Chess – Knowledge Base Psychic Game

Chess is a two-player strategy board game played on a checkered board with 64 squares arranged in an 8×8 square grid. Played by millions of people worldwide, chess is believed to be derived from the Indian game chaturanga sometime before the 7th century.

Why is Chess so popular?

To get to the bottom of the problem, I decided to read the book The Immortal Game – A history of chess by David Shenk. What I learned from the book was that we don’t know for certain when people began to play chess. What the author has found is that we began to play some kind of chess about 1400 years ago. The rules have changed during these 1400 years (it’s said the reason why the queen is so powerful was because the powerful Isabella I of Spain wanted the piece to reflect herself) but the basic game is the same. Other celebrities who are known chess players include Benjamin Franklin and Arnold Schwarzenegger, who had a permanent chess table in his movie set trailer.

While reading I found it interesting so thought why not share thoughts among all:


You need a strong psychology to play chess. “The game is often as much about demolishing your opponent’s will and self-esteem as it is about implementing a superior strategy.”

It’s easy to learn how to play chess. “The pieces and moves are elementary enough for any five-year-old to quickly soak up.”

You always play a new game of chess. “The board combinations are so vast that all the possible chess games could never be played – or even known – by a single person.”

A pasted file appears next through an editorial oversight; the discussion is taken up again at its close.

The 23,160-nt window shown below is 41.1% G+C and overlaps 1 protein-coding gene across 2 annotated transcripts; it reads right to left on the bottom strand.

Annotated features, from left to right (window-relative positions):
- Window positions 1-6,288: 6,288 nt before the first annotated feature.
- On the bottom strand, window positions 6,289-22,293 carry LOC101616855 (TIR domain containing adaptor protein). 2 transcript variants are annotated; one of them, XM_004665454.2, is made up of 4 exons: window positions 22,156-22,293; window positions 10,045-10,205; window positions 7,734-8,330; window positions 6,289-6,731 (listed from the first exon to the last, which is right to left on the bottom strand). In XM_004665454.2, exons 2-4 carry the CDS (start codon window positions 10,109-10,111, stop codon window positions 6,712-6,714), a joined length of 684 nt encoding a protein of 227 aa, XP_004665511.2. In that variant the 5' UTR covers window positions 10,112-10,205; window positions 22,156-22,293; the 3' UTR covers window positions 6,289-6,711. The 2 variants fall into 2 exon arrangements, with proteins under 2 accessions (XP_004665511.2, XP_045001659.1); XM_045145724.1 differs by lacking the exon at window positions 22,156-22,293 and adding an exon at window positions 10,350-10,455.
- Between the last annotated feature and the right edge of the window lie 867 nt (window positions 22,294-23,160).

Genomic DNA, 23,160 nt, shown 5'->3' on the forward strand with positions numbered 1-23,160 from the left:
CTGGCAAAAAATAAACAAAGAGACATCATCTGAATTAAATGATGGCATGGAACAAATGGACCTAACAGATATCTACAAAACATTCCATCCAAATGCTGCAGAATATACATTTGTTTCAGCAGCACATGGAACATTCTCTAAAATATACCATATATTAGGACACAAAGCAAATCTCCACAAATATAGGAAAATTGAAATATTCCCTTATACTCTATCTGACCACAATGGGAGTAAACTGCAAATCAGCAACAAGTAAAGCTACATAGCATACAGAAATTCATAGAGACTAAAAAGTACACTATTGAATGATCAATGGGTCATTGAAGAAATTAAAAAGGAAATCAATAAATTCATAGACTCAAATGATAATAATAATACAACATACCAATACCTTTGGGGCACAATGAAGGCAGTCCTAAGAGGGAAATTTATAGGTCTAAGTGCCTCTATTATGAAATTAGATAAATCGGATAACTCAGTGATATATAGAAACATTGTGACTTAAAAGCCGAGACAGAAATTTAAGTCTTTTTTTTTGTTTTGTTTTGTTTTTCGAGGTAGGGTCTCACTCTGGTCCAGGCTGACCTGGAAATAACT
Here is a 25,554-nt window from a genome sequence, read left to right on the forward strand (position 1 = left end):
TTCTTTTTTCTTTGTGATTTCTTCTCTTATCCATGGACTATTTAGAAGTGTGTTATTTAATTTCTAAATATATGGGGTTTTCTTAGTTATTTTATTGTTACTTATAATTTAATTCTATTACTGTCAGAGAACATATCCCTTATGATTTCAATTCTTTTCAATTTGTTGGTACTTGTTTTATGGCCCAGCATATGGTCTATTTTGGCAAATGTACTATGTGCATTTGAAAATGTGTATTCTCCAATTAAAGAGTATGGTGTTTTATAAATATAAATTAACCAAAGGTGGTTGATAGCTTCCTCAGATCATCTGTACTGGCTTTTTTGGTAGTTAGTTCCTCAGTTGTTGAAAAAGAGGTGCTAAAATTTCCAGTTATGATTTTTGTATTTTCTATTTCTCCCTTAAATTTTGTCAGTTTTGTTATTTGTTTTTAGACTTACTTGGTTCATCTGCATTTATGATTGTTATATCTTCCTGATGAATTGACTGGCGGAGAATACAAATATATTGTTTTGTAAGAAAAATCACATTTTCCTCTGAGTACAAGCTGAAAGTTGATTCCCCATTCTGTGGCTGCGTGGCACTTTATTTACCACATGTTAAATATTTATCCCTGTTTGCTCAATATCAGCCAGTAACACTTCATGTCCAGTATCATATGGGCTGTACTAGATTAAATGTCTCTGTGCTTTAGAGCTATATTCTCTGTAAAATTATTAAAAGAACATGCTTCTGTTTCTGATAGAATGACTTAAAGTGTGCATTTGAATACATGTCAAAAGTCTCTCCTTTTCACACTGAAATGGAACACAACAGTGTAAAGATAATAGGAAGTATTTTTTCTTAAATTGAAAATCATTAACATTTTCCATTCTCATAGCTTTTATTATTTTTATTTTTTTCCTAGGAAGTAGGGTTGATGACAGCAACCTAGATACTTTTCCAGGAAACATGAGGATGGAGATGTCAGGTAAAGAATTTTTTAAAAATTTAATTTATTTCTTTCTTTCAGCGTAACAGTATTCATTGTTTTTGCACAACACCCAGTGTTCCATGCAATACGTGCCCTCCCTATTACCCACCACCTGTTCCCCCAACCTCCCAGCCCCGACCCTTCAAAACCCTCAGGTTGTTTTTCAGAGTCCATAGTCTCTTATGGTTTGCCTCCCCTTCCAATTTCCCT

You can’t bluff like you can in a poker game because nothing is hidden and you can’t win because you’re lucky. “In a critical departure from previous board games from the region, these games contained no dice or other instruments of chance. Skill alone determined the outcome.”

You can learn something while you’re playing chess. Chess improves a person’s:

Foresight – looking ahead to the long-term consequences of any action

Circumspection – surveying the entire scene, observing hidden dynamics and unseen possibilities

Caution – avoiding haste and unnecessary blunders


Perseverance – refusing to give up in dim circumstances, continually pushing to improve one’s position


Basic rules
Chess is a two-player game, where one player is assigned white pieces and the other black. Each player has 16 
pieces to start the game: one king, one queen, two rooks, two bishops, two knights and eight pawns.
Aim of the game
The object of the game is to capture the other player’s king. This capture is never actually completed, but once a king is under attack and unable to avoid capture, it is said to be 
checkmated and the game is over.
Start of the game
The game is started in the position shown below on a chess board consisting of 64 squares in an 8×8 grid. The White player moves first. Then each player takes a single turn. In fact, a player must move in turn. In other words a move cannot be skipped.

Playing the game
A move consists of placing one piece on a different square, following the rules of 
movement for that piece.
A player can take an opponent’s piece by moving one of his or her own pieces to the square that contains an opponent’s piece. The opponent’s piece is removed from the board and is out of play for the rest of the game.

If a King is threatened with capture, but has a means to escape, then it is said to be in check. A King cannot move into check, and if in check must move out of check immediately. There are three ways you may move out of check:

  • Capture the checking piece